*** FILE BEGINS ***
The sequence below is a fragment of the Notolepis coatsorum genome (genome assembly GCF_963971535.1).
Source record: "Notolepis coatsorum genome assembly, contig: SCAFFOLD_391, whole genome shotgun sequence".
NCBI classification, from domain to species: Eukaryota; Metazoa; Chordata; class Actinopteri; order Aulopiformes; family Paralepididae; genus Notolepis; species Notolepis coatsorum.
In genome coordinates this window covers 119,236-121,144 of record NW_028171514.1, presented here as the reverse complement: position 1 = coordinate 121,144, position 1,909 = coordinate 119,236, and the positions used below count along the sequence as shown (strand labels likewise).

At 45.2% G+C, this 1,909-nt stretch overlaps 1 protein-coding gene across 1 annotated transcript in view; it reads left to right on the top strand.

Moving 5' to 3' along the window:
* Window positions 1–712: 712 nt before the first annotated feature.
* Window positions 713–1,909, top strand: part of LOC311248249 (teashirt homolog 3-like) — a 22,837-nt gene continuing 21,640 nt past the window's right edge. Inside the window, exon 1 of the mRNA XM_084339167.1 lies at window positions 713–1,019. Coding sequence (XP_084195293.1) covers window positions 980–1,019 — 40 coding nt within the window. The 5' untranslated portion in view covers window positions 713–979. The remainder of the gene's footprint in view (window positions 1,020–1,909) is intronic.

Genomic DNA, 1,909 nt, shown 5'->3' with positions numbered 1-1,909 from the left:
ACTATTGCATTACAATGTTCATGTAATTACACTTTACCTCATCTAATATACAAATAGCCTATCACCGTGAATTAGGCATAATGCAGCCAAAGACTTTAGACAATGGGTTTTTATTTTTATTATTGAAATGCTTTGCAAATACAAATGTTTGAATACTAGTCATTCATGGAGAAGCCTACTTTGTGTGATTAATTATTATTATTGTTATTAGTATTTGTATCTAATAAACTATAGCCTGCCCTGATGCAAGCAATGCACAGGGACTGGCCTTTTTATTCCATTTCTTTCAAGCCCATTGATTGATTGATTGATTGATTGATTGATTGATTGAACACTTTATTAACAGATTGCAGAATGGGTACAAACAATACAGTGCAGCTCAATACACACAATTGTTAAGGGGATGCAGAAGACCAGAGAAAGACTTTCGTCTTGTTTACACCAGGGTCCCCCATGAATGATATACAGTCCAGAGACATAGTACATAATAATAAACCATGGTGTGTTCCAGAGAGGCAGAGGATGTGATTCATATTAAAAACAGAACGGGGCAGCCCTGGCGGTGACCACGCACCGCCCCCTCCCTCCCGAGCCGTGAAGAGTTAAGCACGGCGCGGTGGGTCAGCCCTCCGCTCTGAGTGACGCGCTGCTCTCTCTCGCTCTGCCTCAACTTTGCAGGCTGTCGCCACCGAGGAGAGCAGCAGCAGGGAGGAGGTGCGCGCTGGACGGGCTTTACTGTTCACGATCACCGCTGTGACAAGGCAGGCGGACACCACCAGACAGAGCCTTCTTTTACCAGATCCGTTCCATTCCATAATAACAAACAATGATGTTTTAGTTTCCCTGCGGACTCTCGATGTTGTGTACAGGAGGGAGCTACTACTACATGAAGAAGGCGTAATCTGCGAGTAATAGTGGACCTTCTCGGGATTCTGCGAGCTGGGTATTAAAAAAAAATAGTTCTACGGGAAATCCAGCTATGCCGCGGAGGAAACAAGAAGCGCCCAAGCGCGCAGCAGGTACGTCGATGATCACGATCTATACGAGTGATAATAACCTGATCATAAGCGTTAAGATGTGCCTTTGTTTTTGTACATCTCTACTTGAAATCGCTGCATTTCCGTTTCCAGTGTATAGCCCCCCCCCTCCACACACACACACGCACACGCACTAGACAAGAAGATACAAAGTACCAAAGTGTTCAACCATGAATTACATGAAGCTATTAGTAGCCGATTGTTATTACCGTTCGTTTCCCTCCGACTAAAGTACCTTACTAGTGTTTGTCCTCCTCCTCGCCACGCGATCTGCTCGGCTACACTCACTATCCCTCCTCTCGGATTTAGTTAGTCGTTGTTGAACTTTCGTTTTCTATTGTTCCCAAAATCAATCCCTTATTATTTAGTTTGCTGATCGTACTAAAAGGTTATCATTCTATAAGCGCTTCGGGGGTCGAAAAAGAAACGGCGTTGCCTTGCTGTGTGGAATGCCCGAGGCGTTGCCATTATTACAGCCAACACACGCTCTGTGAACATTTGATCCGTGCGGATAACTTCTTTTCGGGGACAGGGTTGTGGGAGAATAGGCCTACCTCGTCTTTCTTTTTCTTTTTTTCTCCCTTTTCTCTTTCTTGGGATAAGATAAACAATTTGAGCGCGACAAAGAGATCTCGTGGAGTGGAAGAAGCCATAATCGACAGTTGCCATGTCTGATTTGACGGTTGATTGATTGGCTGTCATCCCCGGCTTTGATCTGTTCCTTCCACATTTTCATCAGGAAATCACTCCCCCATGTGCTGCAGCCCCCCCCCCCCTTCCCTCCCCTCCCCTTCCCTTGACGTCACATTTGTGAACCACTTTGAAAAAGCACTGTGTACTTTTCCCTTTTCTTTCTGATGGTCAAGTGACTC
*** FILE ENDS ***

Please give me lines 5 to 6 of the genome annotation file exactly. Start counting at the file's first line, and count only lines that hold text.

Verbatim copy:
At 45.2% G+C, this 1,909-nt stretch overlaps 1 protein-coding gene across 1 annotated transcript in view; it reads left to right on the top strand.

Moving 5' to 3' along the window: